Except for the Old South, no subject has greater nostalgic appeal for Americans than Old Russia. For 60 years refugees from the czarist ancien re'gime fed this nostalgia with memoirs dripping with "Gone With the Wind" sentimentality. Few of these possess great literary or historical merit. Most are filled with stage-set props and lachrymose cliche's: the inevitably "vast" estates; the unvaryingly "dashing" guardsmen; the "dour" leftist students brought into the family as tutors; the "harrowing" escapes; and everywhere those icons, perferably in frames by Faberge'. It gets downright silly. Thankfully, the fad died down with the passing of the older generation of e'migre's.
Now Alex Shoumatoff has revived it, at least partially. The suburban-born grandson of Russian immigrants, Shoumatoff knew little of his family's past beyond what he picked up over the dinner table. But his remarkable grandmothers were present throughout his youth and their tales aroused his curiosity. So Shoumatoff decided to debrief them, and went on to do his own research on the world they described. This memoir is the fruit of those efforts.
The action centers on the two grandmothers, both of whom possessed that hardiness of spirit that only an unsettled life can elicit. The memoir also treats their immediate families, a lively and diverse band that included lepidopterists, courtiers, curmudgeons and esthetes. Several centuries of family history prior to the grandparents' era are also sketched in.
The plaster props and cliche's are there, to be sure, although Shoumatoff acknowledges that in the case of his family, the "vast" estates had been a handout from the government and were entirely mortgaged by the 1840s. And names drop like snow: There was a great-grandfather who was a senior bureaucrat in the same governmental office in which the writer Gogol briefly worked; and a great uncle whose paintings once hung in the same exhibition with canvases by Malevich and Kandinsky. One is reminded of the English children's song "Lloyd George knows my father, father knows Lloyd George . . . ." There are also just enough trivial errors of fact and spelling in the text to agitate the pedants.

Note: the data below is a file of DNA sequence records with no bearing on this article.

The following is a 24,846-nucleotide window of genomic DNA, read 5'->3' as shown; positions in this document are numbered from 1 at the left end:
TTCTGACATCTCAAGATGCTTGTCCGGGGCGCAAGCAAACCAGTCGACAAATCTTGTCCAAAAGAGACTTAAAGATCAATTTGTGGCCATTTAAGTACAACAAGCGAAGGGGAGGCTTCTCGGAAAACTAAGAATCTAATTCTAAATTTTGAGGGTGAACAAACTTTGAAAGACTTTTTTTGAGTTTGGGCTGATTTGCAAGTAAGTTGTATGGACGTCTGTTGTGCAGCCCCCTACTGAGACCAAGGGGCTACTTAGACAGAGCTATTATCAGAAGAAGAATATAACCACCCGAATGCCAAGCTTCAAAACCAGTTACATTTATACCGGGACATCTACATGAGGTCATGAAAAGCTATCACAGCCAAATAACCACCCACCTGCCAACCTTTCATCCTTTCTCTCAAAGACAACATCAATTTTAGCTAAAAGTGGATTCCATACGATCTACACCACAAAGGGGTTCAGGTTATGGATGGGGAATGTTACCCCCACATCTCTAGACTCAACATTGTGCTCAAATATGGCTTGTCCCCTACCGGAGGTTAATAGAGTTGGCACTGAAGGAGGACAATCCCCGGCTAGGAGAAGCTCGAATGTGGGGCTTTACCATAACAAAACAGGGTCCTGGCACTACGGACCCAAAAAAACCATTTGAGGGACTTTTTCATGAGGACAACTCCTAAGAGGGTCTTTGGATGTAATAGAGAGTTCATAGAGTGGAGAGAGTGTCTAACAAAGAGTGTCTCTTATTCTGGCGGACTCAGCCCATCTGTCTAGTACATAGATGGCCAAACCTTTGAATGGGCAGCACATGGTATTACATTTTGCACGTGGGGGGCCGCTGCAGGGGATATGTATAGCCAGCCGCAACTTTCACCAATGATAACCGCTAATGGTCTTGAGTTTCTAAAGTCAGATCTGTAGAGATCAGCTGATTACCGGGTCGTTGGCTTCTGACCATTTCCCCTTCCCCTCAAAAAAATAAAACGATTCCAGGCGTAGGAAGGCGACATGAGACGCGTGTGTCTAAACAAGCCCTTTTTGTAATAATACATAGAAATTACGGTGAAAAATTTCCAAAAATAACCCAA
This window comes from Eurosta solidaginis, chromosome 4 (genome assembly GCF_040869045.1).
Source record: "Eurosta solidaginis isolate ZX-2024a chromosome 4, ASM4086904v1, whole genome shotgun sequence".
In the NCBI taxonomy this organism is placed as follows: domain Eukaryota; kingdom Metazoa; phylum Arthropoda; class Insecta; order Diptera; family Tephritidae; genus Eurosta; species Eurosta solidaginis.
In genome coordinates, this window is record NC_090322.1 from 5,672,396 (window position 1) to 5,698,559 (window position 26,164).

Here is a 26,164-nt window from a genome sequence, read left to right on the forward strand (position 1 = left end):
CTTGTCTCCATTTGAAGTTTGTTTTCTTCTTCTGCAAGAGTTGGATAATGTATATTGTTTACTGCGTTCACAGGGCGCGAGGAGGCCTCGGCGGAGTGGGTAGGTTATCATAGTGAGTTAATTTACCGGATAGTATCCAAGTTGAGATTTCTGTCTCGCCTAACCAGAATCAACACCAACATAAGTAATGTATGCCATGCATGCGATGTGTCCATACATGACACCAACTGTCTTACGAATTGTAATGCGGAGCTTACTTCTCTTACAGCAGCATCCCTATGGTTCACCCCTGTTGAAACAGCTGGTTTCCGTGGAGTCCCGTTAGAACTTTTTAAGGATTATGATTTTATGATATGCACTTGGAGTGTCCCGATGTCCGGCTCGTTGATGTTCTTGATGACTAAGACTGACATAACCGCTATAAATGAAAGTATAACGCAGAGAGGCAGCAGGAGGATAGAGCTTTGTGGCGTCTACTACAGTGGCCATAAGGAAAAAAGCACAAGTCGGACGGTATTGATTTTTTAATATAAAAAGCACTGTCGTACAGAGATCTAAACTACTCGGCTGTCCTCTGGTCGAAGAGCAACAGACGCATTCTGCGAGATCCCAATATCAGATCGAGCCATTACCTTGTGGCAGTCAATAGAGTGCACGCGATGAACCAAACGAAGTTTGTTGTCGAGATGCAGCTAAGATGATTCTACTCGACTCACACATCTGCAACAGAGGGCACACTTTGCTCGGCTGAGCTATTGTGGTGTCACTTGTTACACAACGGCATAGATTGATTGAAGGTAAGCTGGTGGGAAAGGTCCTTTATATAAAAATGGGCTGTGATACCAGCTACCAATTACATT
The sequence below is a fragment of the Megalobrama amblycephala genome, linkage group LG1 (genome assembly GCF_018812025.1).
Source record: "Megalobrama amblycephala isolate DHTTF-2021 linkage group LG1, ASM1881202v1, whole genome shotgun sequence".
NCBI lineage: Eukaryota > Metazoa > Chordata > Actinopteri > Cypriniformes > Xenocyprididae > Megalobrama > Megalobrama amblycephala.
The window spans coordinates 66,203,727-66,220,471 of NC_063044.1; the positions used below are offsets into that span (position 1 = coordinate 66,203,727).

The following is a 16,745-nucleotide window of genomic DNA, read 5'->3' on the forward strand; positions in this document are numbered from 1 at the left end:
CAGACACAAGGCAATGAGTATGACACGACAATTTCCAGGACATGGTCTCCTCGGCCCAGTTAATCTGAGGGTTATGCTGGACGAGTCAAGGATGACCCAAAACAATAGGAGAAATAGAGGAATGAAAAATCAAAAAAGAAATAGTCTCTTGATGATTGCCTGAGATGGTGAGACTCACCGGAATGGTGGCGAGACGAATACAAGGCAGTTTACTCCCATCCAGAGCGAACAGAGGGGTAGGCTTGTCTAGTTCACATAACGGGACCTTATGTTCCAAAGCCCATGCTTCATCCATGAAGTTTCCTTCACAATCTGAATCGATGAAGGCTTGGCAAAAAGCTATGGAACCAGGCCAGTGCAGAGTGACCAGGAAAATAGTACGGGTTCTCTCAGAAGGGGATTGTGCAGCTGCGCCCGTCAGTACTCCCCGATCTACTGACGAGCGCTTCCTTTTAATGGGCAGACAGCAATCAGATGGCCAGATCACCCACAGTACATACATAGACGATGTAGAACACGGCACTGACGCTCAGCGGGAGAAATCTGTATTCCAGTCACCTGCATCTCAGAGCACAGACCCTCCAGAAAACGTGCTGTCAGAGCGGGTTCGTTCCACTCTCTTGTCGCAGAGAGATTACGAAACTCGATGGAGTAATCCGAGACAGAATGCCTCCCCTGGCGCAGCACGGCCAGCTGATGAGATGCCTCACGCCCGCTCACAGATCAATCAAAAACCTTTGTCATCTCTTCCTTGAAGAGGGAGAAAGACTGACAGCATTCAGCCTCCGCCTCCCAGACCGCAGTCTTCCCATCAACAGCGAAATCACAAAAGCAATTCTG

But it is not enough just to note that Shoumatoff's memoir displays some of the negative features of the genre. For Shoumatoff is a writer of exceptional sympathy and grace. The world may be full of people like his grandparents, cultured folk uprooted from their cozy environments and thrown into alien and indifferent worlds. But few of them are fortunate enough to have a writer of Shoumatoff's gifts to trace their steps.
Shoumatoff is at his best with those of his relatives whose lives were hardest. His awesomely durable maternal grandmother, Nani, who was tossed around Yugoslavia with two young children before finding a post teaching French in Baltimore, is shown in a particularly convincing portrait. Even more poignant is the sketch of her estranged husband, the former colonel who was too proud to accept menial employment and ended his days as a recluse in the New Hampshire woods. In such passages--and there are many of them--Shoumatoff achieves just the right balance of objectivity and love.
What broader implications, if any, does this family chronicle contain? Many notions come to mind. One thinks of the story of Uncle Nika, an outspoken advocate of reform within the czarist system, whose father was one of the Russian generals who helped subdue Central Asia--the Afghan invasion of that era. One wonders whether somewhere in Moscow there are new Uncle Nikas in the making today. One thinks also of Alex Shoumatoff himself. If the perseverance and understanding he has shown in reclaiming his own family's past is any indication, the contents of America's melting pot are in no danger of turning into a bland mush.